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To celebrate Vikings Live, we have replaced our Roman alphabet with the runic alphabet used by the Vikings, the Scandinavian ‘Younger Futhark’. The ‘Younger Futhark’ has only 16 letters, so we have used some of the runic letters more than once or combined two runes for one Roman letter.

For an excellent introduction to runes, we recommend Martin Findell’s book published by British Museum Press.

More information about how we have ‘runified’ this site

 
Hoa Hakananai'a

From AD 500-1000 the Indian Ocean emerged as a global commercial centre. By around 750-800 a sophisticated trade network had been established involving the movement of goods from Japan and China in the east, to southern Africa and Spain in the west. Merchants from the Middle East performed a particularly important role, handling much of the logistics and commercial enterprise.

What occurred in the lead up to this period, and how the Indian Ocean commercial system developed remains less well understood. There are very few historical records which cover the centuries before the Islamic conquest of the Middle East in the seventh century, or the period immediately after this upheaval. This period represents a ‘dark age’ in the commercial history of the Indian Ocean.

This project aims to document this phase of transition through changing patterns in the routine use of pottery, a commodity traded very widely that consistently survives archaeologically. An earlier study of pottery found in the excavation of one of the leading Early Islamic ports in the Persian Gulf at Siraf, provides a useful overview of the range of trade ceramics that circulated within the Indian Ocean. These come from many different sources including China, Southeast Asia, India, the Middle East and East Africa.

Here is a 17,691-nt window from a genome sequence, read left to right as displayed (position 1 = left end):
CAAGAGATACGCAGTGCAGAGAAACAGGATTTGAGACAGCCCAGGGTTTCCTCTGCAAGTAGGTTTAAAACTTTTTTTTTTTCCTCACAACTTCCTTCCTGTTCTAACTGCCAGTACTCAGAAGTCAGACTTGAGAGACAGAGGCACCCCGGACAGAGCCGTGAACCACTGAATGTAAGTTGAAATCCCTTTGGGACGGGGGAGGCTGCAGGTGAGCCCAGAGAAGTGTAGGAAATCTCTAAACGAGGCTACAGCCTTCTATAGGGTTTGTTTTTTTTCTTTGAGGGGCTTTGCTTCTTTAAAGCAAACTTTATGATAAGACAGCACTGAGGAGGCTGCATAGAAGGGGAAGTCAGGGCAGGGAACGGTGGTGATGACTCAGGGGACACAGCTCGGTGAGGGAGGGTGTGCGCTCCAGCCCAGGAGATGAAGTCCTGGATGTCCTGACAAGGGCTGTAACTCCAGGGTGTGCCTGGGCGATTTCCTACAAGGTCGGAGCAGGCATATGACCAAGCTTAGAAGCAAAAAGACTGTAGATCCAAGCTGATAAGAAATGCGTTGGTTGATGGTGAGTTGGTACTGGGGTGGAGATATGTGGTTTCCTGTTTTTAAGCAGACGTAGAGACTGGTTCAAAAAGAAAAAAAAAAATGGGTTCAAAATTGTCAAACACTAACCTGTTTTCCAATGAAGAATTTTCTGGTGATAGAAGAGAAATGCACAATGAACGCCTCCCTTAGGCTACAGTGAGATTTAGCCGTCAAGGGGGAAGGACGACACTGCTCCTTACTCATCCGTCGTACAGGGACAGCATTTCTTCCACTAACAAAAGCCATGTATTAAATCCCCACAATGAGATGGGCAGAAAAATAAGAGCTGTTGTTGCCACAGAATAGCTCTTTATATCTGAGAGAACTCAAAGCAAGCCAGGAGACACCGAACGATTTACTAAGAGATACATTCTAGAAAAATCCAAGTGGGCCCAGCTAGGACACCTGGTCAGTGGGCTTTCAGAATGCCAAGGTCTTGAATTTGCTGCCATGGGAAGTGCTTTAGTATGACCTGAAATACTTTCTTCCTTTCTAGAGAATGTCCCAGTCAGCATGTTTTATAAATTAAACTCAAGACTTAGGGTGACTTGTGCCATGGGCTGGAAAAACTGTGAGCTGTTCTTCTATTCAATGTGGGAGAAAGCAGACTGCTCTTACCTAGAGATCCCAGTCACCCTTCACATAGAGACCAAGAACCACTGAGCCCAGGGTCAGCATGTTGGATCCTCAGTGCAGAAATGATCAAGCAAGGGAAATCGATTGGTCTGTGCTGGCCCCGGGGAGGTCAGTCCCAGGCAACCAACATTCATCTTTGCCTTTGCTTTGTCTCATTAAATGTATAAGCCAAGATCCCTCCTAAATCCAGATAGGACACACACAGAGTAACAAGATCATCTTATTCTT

By measuring the changing quantities of ceramics traded over a half-millennium period from port sites scattered across the Indian Ocean, a picture should emerge of the underlying changes in the balance of trade relations. This in turn provides a framework for understanding key historical processes that took place within the period, not least the rise and spread of Islam and the emergence of the Indian Ocean on the global stage.


Publications

S.M.N. Priestman, ‘The rise of Siraf: long-term development of trade emporia within the Persian Gulf’. In Proceedings of the International Congress of Siraf Port, November 14 - 16, 2005. Bushehr: Bushehr Branch of Iranology Foundation & Bushehr University of Medical Sciences, 2005, 137-56.

S.M.N. Priestman, Settlement and Ceramics in the Southern Iran: An Analysis of the Sasanian and Islamic Periods in the Williamson Collection, Durham University, Unpublished M.A. Thesis, 2005.

S.M.N. Priestman, ‘The British Museum Siraf Project’, British Institute of Persian Studies Newsletter, 32 (October), 2007: 5-6.

S.M.N. Priestman, ‘Islamic pottery in Oman’, in A. al-Salimi, H. Gaube & L. Korn (eds.), Islamic Art in Oman, Muscat, Mazoon Printing, 2008, 260-81.

S.M.N. Priestman, ‘Bushehr, Dashtestan and Siraf: the transformation of the Sasanian maritime trade network in the upper Persian Gulf’, in New Studies in Sasanian Archaeology: Economy, Industry and Material Culture, St J. Simpson (ed.), London, British Museum Press, in press.

S.M.N. Priestman, A Catalogue of Excavated Finds from Siraf in the British Museum, Oxford, British Institute of Persian Studies Archaeological Monograph Series, Oxbow, forthcoming.